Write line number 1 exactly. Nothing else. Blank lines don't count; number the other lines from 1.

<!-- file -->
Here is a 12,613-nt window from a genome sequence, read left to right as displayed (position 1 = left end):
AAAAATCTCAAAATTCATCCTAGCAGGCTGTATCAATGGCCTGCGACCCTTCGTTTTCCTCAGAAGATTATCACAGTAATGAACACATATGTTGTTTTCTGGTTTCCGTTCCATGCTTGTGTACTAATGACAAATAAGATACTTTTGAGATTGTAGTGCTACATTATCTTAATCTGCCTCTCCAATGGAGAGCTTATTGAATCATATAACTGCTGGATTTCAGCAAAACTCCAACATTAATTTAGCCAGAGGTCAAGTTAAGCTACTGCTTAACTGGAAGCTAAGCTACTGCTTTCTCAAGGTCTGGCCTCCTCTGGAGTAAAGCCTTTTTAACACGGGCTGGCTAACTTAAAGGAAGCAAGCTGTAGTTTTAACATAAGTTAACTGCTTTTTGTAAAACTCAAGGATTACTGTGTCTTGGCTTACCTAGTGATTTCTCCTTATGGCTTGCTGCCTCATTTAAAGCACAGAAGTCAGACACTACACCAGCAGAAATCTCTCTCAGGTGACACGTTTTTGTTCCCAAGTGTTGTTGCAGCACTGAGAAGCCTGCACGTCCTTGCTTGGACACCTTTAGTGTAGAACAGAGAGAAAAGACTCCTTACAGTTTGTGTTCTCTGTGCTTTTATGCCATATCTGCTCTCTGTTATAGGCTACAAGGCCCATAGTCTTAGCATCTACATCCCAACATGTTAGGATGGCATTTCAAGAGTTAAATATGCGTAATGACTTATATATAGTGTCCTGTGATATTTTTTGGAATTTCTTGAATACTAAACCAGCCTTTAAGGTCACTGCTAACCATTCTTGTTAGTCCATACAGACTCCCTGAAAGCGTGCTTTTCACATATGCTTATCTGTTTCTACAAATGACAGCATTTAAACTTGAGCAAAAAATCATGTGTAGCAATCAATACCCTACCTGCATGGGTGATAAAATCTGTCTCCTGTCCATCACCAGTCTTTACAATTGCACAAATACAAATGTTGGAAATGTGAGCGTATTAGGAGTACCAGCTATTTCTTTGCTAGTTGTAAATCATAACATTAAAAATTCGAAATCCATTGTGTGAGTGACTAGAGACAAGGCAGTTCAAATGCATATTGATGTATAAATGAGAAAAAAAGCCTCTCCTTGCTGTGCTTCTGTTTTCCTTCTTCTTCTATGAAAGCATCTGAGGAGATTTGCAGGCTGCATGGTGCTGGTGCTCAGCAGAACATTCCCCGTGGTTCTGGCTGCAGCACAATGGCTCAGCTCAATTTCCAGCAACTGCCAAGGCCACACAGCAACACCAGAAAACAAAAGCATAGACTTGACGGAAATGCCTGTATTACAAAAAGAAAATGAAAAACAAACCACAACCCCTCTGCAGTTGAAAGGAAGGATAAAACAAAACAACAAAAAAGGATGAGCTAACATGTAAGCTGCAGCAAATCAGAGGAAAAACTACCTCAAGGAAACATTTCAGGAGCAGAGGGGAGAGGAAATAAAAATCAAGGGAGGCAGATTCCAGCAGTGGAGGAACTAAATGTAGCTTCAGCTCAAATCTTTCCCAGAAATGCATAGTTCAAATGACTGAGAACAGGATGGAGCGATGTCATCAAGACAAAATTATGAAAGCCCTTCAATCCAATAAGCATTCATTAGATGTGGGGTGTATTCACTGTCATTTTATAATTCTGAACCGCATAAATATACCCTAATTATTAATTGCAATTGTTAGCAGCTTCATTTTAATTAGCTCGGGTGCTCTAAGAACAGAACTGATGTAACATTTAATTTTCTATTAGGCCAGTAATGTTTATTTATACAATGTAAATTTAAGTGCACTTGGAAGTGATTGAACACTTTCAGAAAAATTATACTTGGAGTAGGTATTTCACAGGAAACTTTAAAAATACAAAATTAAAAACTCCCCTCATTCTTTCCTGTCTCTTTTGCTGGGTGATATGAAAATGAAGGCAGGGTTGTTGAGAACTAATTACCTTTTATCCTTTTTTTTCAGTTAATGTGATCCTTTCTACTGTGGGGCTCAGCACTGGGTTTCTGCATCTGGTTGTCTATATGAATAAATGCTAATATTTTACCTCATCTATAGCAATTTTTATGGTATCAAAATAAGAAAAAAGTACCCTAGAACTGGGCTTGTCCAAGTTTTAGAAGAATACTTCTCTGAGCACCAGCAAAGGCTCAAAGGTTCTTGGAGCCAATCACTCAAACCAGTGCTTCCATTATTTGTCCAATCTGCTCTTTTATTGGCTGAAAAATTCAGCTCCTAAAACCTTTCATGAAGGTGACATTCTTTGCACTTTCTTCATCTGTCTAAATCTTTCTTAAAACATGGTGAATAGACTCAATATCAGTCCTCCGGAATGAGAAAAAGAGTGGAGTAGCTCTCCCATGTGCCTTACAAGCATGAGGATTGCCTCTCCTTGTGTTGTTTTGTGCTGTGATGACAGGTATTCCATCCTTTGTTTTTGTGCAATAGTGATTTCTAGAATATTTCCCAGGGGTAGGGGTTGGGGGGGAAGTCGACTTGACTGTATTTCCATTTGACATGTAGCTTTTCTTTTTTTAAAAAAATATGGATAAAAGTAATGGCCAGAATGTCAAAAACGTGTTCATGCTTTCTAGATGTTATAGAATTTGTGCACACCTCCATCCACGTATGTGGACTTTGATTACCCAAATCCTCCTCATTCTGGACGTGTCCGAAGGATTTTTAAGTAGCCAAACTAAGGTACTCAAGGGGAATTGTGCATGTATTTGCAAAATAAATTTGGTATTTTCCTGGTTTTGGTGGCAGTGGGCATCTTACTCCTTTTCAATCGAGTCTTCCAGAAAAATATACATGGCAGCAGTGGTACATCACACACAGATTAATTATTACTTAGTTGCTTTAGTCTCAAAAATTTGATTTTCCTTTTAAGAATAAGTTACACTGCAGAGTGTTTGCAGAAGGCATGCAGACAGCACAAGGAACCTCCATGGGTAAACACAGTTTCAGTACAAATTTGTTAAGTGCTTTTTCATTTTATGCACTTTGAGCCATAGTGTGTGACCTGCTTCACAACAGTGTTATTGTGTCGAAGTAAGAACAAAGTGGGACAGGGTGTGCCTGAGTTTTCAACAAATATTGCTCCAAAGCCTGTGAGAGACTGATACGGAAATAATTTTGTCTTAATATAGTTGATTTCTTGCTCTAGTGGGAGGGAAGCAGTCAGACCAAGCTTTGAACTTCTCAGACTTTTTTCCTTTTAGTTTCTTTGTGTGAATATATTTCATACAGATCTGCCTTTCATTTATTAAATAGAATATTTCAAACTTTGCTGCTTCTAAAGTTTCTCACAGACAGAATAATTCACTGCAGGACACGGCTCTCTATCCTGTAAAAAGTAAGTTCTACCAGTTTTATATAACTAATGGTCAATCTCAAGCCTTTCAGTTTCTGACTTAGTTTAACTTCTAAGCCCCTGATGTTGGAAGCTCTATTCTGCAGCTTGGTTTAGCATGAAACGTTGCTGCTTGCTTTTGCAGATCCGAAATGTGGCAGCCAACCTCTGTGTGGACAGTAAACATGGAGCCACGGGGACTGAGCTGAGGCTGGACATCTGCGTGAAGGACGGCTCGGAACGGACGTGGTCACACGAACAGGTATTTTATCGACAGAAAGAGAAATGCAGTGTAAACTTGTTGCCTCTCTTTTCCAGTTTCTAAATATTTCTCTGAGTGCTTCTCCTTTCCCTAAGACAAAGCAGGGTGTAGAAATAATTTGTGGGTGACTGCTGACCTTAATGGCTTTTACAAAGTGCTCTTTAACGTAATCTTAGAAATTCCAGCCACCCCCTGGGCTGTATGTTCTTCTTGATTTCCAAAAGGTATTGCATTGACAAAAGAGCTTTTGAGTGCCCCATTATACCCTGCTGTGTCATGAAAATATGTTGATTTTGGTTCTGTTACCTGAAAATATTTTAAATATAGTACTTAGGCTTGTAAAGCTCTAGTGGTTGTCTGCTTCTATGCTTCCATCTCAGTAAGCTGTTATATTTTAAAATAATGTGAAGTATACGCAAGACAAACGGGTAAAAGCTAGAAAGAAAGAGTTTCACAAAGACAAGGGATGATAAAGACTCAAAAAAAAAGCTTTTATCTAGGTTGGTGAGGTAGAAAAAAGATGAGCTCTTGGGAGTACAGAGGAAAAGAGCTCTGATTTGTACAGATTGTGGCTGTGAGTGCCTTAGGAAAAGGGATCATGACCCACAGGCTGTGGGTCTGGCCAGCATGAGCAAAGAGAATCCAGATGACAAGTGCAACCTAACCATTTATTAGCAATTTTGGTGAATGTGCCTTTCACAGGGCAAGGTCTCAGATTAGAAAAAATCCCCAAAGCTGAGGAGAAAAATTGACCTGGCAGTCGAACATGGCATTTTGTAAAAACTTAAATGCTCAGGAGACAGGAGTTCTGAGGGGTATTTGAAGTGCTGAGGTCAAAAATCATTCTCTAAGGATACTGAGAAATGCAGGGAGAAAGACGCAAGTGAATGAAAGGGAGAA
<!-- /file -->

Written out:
Here is a 12,613-nt window from a genome sequence, read left to right as displayed (position 1 = left end):